Beginning of the Anthropocene.
A. Irving Hallowell coins the term “other than human beings” to describe the understanding by the Ojibwa people he studied that many more things could be a person for them than for most Westerners. The phrase is later adopted by many neo-animists.
World human population reaches 3 billion.
Rachel Carson, the “mother of the environmental movement” publishes Silent Spring [right], in which she calls for balance between human needs and the needs of the environment. The book is credited with starting the global ecological movement.
Tim (Otter/Oberon) Zell founds the Church of All Worlds (CAW) in Missouri, a Neo-Pagan religious organization modeled after the fictional organization in the novel, Stranger in a Strange Land, including polyamory, sacraments (“Never Thirst”; water-sharing), immanent divinity (“Thou art God”), and pantheism (“all that groks is God”). The group originally derived its ideas from Ayn Rand and Heinlein, but later became more clearly Neo-Pagan.
The Reformed Druids of North America begins as a protest against a requirement that students at Carleton College [right], in Minnesota, attend religious services. Since any religious service would count, some students, including Robert Larson, started RDNA as a humorous way to test the system. The founders were Jewish, Christian and agnostic and did not intend to start a new religion. However, it subsequently evolves into one and spreads.
Amendment to the Clean Air Act.
Robert Greenway coins the term “psycho-ecology” (which later becomes “ecopsychology“).
John Carver, assistant secretary to the U.S. Department of the Interior, which supervises the National Park Service, likened the Park Service to the Hitler Youth Movement. Later, conservatives came to label environmental activism as “ecofascism”.
The Wilderness Act is passed to ensure that lands are designated for preservation and protection in their natural condition.
The Order of Bards Ovates and Druids (OBOD) is founded by Ross Nichols.
J.R.R. Tolkien’s Lord of the Rings [right] is published in paperback edition in the U.S. Some have read environmentalist themes in the series, including nature loving elves, nature despoiling orcs, and sentient tree “shepherds” called Ents.
Adlai Stevenson gives a speech to the UN in which he describes the earth as a space shop with limited reserves of air and soil. The following year Barbara Ward coins the phrase “Spaceship Earth”. The phrase is popularized by Buckminster Fuller in 1968, the year of the Apollo 8 crew photographs “Earthrise”. In 1971, United Nations Secretary-General U Thant spoke “Spaceship Earth” on the second Earth Day.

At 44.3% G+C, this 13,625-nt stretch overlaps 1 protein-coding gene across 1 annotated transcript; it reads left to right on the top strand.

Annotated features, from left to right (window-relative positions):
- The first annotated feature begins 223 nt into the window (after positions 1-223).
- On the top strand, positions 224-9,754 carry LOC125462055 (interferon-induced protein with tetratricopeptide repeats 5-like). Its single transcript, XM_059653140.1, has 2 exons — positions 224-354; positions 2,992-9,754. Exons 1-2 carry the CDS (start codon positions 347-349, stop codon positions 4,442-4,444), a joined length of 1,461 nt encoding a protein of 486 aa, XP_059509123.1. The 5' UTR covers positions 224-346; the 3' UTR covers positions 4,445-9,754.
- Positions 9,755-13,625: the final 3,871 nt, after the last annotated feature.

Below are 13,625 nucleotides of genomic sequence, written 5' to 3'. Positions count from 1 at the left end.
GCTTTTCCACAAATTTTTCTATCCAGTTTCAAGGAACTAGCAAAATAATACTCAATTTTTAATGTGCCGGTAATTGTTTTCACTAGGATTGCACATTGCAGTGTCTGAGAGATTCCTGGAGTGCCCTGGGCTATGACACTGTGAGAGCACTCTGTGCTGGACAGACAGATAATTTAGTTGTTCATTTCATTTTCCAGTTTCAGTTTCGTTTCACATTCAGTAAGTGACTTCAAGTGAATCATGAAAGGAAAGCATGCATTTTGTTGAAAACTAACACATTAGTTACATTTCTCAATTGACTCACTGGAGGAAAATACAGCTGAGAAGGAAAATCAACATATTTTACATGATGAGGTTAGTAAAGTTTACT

The Californian psychedelic counterculture peaks.
Tim Zell [right] files for incorporation of the Church of All Worlds as a “church”. Official status was granted in 1968, making it the first Neo-Pagan state-recognized “church”. Zell begins using the term “Pagan” to describe the new religion. CAW was influenced by Frederick Adams’ Feraferia cosmology and Wiccan ritual forms. CAW was formally chartered on March 4, 1968.
Frederick Adams’ wilderness mystery religion Feraferia is incorporated. Sarah Pike marks this, together with the founding of NROOGD, as the beginning of the Neo-Pagan movement.
Lynn White publishes “The Historical Roots of Our Ecological Crisis” in the periodical Science. The essay examines the effect of Christianity on humankind’s relationship with nature.
The Environmental Defense Fund is founded.
Amendment to the Clean Air Act.
Apollo 8 crew crew photographs the famous “Earthrise photo” [right]. This view of the living Earth rising from the horizon of the dead moon helped many humans realize the fragility of their home.
Isaac Bonewits joins the RDNA. The organization becomes more explicitly Neo-Pagan.
The Church of All Worlds begins publishing the Green Egg newsletter. It becomes the most important Neo-Pagan forum for many years. The publication is instrumental in the formation of a emerging identity around the word “Neopagan” (later just “Pagan”).